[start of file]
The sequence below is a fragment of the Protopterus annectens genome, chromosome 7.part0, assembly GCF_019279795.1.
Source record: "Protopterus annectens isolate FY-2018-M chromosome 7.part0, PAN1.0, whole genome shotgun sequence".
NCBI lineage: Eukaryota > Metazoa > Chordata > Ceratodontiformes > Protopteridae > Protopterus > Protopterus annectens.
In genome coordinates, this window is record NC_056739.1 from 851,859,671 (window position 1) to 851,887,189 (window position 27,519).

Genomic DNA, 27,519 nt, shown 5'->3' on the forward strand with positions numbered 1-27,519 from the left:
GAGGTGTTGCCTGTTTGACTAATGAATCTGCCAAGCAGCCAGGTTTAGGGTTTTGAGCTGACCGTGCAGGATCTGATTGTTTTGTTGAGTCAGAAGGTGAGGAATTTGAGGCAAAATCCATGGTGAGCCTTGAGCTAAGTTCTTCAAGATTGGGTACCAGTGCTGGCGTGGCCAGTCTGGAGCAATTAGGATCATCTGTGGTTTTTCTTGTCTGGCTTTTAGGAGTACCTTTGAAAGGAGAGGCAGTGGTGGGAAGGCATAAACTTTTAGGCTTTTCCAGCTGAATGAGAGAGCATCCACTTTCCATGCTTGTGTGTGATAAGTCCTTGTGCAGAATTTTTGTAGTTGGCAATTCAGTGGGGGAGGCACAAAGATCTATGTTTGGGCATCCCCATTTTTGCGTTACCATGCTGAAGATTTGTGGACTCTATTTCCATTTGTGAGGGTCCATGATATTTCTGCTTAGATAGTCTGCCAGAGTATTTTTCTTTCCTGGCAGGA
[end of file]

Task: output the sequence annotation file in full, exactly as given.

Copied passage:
The sequence below is a fragment of the Protopterus annectens genome, chromosome 7.part0, assembly GCF_019279795.1.
Source record: "Protopterus annectens isolate FY-2018-M chromosome 7.part0, PAN1.0, whole genome shotgun sequence".
NCBI lineage: Eukaryota > Metazoa > Chordata > Ceratodontiformes > Protopteridae > Protopterus > Protopterus annectens.
In genome coordinates, this window is record NC_056739.1 from 851,859,671 (window position 1) to 851,887,189 (window position 27,519).

Genomic DNA, 27,519 nt, shown 5'->3' on the forward strand with positions numbered 1-27,519 from the left:
GAGGTGTTGCCTGTTTGACTAATGAATCTGCCAAGCAGCCAGGTTTAGGGTTTTGAGCTGACCGTGCAGGATCTGATTGTTTTGTTGAGTCAGAAGGTGAGGAATTTGAGGCAAAATCCATGGTGAGCCTTGAGCTAAGTTCTTCAAGATTGGGTACCAGTGCTGGCGTGGCCAGTCTGGAGCAATTAGGATCATCTGTGGTTTTTCTTGTCTGGCTTTTAGGAGTACCTTTGAAAGGAGAGGCAGTGGTGGGAAGGCATAAACTTTTAGGCTTTTCCAGCTGAATGAGAGAGCATCCACTTTCCATGCTTGTGTGTGATAAGTCCTTGTGCAGAATTTTTGTAGTTGGCAATTCAGTGGGGGAGGCACAAAGATCTATGTTTGGGCATCCCCATTTTTGCGTTACCATGCTGAAGATTTGTGGACTCTATTTCCATTTGTGAGGGTCCATGATATTTCTGCTTAGATAGTCTGCCAGAGTATTTTTCTTTCCTGGCAGGA